Mikkel Becker's Pug, Bruce
We got some sad news last week about our beloved Pug, Bruce. For the past several weeks, Bruce has had a noticeable cough and has seemed to have less energy than usual. At first, his symptoms seemed to be related to a bronchial infection, but the cough never let up — even with treatment. Suspecting that it could be related to a heart condition or a problem with the structures in his airway, I took him to the vet for some tests.

The Bad News

What I saw on Bruce’s radiographs made my heart drop. He has a tumor in his chest that is pressing down on his heart and lungs. I stood in the vet’s office and faced the very real possibility that my beloved Pug may have cancer.

As I listened to the vet explain his findings, my mind was already spiraling forward. I immediately began to think about who to call and what appointments I would need to schedule in order to get a more specific diagnosis. I was thinking about treatment options and potential cures, and fretting about side effects and associated risks. And through it all, I was wondering exactly how my family — including our other Pug, Willy — would live without Bruce, our furry ball of joy.

I was able to hold myself together until I left the vet’s office. But as I lifted Bruce into my car, he licked my hand and wagged his tail and looked up at me with his sweet face, and I immediately teared up. “I love you Bruce,” I told him. “You mean so much to me.”

"Our Little Brucie"

On the drive home, I called my father. My attempts to be strong and factual as I told him what the vet had found lasted about 10 seconds, and then I burst into sobs. In that moment, he went from being Dr. Marty Becker, America’s veterinarian, to being my wonderful daddy and a sad and grieving Pug grandparent.

“I can’t imagine anything ever happening to our beloved little Brucie,” he told me. “There’s a lot that’s unknown, but I’ll tell you what I do know: Bruce is family. And for him, we’ll do whatever we would do for any family member. We will give him the best healthcare we can give while also ensuring a high quality of life, so he has the best life possible.” 

“I’ve loved that little guy since he was a puppy,” he added, “and I’m going to do everything in my power to help him the best I can.”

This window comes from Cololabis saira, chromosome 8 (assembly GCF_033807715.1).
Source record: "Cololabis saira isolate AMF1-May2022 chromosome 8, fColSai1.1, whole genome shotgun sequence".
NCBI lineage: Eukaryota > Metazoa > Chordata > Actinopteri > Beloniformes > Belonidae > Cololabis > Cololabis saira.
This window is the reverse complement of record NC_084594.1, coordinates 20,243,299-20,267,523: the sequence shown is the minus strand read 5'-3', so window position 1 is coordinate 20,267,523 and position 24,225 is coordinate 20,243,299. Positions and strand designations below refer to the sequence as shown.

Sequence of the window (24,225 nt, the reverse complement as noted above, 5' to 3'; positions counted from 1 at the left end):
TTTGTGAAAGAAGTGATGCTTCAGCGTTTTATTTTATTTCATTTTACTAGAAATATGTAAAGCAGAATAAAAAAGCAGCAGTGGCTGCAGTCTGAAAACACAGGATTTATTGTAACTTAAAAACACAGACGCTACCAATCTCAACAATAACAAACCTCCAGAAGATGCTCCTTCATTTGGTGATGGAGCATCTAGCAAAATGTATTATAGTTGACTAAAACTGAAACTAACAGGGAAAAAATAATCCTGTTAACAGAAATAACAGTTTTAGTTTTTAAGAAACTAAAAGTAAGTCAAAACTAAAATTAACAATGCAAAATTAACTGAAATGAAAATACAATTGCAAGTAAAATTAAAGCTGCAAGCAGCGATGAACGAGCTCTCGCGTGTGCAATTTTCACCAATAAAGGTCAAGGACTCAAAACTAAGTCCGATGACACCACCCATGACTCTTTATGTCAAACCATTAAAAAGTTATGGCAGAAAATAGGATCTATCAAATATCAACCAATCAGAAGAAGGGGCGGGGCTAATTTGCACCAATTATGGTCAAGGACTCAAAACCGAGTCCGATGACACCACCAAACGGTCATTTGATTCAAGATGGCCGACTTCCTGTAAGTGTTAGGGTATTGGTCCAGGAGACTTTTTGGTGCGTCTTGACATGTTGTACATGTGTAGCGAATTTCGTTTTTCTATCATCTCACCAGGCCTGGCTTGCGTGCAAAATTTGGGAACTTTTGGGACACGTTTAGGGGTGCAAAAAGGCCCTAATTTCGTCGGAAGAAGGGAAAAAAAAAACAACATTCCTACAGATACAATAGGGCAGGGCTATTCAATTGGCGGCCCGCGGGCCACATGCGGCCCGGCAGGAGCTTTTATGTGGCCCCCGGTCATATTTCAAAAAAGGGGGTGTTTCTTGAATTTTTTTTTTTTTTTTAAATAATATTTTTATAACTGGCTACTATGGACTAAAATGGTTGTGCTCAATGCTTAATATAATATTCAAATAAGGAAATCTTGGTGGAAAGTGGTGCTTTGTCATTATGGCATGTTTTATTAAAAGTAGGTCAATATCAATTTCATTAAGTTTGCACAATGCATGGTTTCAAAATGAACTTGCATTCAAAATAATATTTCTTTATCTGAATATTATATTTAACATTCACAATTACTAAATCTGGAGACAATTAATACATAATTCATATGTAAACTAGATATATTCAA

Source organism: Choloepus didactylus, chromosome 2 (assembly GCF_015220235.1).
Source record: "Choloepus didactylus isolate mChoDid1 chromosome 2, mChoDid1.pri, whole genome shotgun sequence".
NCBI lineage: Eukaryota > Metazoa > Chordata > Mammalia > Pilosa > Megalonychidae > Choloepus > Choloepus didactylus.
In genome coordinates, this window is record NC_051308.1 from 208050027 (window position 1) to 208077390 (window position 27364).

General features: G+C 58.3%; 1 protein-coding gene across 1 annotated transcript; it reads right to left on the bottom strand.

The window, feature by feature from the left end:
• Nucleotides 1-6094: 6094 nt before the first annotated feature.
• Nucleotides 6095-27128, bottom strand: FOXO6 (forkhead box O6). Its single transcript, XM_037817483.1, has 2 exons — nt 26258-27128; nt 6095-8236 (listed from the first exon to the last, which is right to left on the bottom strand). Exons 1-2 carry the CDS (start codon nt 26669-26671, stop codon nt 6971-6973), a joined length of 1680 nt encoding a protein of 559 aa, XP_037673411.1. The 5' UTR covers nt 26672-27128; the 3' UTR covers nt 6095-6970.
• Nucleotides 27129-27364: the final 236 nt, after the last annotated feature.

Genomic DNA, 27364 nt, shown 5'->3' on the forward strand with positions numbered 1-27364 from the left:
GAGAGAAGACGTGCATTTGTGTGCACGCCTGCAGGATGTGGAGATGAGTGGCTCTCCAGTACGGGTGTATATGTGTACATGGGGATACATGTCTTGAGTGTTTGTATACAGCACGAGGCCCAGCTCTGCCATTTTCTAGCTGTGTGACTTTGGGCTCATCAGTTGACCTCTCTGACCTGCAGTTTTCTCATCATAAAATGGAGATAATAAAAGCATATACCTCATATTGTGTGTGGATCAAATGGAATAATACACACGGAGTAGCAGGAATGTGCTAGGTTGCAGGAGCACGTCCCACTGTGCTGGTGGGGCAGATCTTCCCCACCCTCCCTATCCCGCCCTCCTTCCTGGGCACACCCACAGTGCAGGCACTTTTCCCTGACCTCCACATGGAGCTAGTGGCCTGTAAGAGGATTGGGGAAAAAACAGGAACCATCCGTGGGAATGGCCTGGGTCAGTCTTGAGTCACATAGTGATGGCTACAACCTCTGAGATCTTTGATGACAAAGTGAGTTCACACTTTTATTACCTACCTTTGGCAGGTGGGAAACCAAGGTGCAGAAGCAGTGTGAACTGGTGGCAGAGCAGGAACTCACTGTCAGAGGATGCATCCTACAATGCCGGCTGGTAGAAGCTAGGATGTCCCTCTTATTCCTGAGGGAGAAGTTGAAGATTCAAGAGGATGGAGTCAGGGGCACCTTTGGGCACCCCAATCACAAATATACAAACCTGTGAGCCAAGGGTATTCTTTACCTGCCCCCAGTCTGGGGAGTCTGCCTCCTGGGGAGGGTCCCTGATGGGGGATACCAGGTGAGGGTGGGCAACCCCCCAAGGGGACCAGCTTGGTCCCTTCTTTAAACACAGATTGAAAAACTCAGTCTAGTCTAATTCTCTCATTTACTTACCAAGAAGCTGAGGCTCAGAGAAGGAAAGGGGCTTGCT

My heart was lifted by my father’s encouragement and wisdom, but our grief was still there as we hung up. I was still crying, and I found myself asking for help and guidance for our dog.

It’s the Little Things

Mikkel Becker and her Pug, Bruce
Bruce has always been a very emotionally attached dog, and he clearly sensed my heartache. When we arrived at home, he immediately curled up on my lap and nestled against me. I didn’t want to upset him, but my emotions were too much to contain — the tears cascaded down my cheeks as I snuggled him. But Bruce knew how to help: He stood up on my lap and gently licked away the tears, comforting me as I grieved for him.

I decided the best thing for everyone would be to focus our energy on an activity Brucie loved, so I leashed both Pugs, and we set out on a walk. Doing this simple, everyday thing reminded me just how special these ordinary moments — training, walks, playtime, snuggling— have always been, for Bruce and for me.

Despite my grief, I feel so grateful for the time I’ve had with my precious Bruce. I have been blessed to share my life with this devoted dog. He is much more to me than a mere pet — Bruce is my furry family member and my four-legged child.

That night, despite the bad news, our home felt peaceful, as though we were covered with a blanket of love. So many people had reached out with kind words and prayers.

A Dream — and a Realization

I awoke early the next morning from a vivid dream: I was walking with Bruce, but I was moving slowly and was hunched forward as if carrying a very heavy load in my arms. Bruce turned and looked at me. He told me I needed to let go of the weight I was carrying and play with him instead. I stared down at the ball in my hands and felt the weight slide away.

The dream felt prophetic. I realized that no matter how Bruce’s path unfolds as we seek further diagnosis and treatment, I can’t let myself be overwhelmed by worry, sorrow and anxiety. Bruce needs me to be present for him, enjoying the moments of happiness and love we have together.

I know that whatever treatments we choose, one of the best ways I can help Bruce — whose heart is always in a good game of fetch — is by simply letting go, enjoying my time with him and throwing that ball.

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